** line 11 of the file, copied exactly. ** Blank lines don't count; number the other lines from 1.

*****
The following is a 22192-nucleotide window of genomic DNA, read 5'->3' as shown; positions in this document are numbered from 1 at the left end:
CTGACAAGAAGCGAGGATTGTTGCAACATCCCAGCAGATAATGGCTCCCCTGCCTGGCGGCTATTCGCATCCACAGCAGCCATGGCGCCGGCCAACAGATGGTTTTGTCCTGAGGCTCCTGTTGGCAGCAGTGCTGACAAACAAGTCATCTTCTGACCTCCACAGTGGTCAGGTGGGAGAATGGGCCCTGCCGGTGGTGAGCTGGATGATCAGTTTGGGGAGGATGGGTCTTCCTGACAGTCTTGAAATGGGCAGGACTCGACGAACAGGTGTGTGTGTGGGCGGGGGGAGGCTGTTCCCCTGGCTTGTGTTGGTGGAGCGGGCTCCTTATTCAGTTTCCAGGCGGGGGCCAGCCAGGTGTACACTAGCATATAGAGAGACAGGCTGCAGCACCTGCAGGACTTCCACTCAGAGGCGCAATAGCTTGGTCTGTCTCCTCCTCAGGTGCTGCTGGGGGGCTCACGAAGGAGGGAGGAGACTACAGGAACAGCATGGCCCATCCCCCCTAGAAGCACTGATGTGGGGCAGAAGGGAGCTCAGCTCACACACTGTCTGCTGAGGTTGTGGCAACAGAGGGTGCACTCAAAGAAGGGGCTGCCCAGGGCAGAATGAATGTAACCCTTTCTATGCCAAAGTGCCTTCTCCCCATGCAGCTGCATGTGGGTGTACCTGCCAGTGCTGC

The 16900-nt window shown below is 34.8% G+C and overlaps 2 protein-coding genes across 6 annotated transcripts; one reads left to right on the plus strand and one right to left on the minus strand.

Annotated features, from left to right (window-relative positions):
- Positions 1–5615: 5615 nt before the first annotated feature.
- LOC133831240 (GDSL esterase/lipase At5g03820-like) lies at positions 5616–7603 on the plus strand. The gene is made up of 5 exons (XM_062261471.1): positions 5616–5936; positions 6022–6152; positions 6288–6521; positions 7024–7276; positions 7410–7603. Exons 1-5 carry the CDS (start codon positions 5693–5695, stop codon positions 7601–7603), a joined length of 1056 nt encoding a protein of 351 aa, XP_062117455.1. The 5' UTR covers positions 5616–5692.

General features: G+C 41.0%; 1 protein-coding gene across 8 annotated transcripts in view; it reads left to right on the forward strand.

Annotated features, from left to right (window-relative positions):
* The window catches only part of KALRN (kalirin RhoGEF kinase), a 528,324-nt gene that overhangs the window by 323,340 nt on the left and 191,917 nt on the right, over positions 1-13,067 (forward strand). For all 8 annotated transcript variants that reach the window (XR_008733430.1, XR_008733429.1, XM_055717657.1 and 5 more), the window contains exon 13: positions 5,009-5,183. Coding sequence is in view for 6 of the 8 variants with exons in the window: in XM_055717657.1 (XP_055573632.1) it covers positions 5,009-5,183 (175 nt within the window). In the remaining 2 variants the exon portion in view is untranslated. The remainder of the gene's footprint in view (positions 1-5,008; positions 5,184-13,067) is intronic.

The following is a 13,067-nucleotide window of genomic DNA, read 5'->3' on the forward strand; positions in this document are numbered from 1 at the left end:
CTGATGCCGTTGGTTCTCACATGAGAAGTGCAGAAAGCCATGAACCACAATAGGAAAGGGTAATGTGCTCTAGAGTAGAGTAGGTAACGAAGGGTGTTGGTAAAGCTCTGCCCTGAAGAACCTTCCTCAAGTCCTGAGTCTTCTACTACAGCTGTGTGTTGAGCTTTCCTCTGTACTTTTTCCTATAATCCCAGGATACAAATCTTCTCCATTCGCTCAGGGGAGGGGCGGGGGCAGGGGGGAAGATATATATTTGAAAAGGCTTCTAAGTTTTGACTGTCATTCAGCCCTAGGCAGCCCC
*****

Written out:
CTGATGCCGTTGGTTCTCACATGAGAAGTGCAGAAAGCCATGAACCACAATAGGAAAGGGTAATGTGCTCTAGAGTAGAGTAGGTAACGAAGGGTGTTGGTAAAGCTCTGCCCTGAAGAACCTTCCTCAAGTCCTGAGTCTTCTACTACAGCTGTGTGTTGAGCTTTCCTCTGTACTTTTTCCTATAATCCCAGGATACAAATCTTCTCCATTCGCTCAGGGGAGGGGCGGGGGCAGGGGGGAAGATATATATTTGAAAAGGCTTCTAAGTTTTGACTGTCATTCAGCCCTAGGCAGCCCC